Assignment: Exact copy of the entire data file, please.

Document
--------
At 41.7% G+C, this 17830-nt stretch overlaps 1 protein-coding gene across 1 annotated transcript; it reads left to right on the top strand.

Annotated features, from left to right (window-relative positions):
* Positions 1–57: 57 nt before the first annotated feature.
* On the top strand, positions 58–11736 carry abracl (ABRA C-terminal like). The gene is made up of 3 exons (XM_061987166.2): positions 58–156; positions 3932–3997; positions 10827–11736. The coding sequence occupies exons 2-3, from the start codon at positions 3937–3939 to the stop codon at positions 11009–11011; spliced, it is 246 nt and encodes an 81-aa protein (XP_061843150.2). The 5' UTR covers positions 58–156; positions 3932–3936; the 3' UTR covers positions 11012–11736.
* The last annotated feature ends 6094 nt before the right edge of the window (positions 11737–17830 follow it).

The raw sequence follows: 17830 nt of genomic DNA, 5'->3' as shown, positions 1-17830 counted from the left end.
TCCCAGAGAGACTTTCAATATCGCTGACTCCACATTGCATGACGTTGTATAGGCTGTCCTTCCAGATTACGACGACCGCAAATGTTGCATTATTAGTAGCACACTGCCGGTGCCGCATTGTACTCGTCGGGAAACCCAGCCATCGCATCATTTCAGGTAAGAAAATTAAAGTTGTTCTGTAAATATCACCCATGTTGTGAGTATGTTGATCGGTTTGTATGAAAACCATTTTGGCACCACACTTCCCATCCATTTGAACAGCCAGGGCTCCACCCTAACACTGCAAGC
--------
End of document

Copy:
At 41.7% G+C, this 17830-nt stretch overlaps 1 protein-coding gene across 1 annotated transcript; it reads left to right on the top strand.

Annotated features, from left to right (window-relative positions):
* Positions 1–57: 57 nt before the first annotated feature.
* On the top strand, positions 58–11736 carry abracl (ABRA C-terminal like). The gene is made up of 3 exons (XM_061987166.2): positions 58–156; positions 3932–3997; positions 10827–11736. The coding sequence occupies exons 2-3, from the start codon at positions 3937–3939 to the stop codon at positions 11009–11011; spliced, it is 246 nt and encodes an 81-aa protein (XP_061843150.2). The 5' UTR covers positions 58–156; positions 3932–3936; the 3' UTR covers positions 11012–11736.
* The last annotated feature ends 6094 nt before the right edge of the window (positions 11737–17830 follow it).

The raw sequence follows: 17830 nt of genomic DNA, 5'->3' as shown, positions 1-17830 counted from the left end.
TCCCAGAGAGACTTTCAATATCGCTGACTCCACATTGCATGACGTTGTATAGGCTGTCCTTCCAGATTACGACGACCGCAAATGTTGCATTATTAGTAGCACACTGCCGGTGCCGCATTGTACTCGTCGGGAAACCCAGCCATCGCATCATTTCAGGTAAGAAAATTAAAGTTGTTCTGTAAATATCACCCATGTTGTGAGTATGTTGATCGGTTTGTATGAAAACCATTTTGGCACCACACTTCCCATCCATTTGAACAGCCAGGGCTCCACCCTAACACTGCAAGC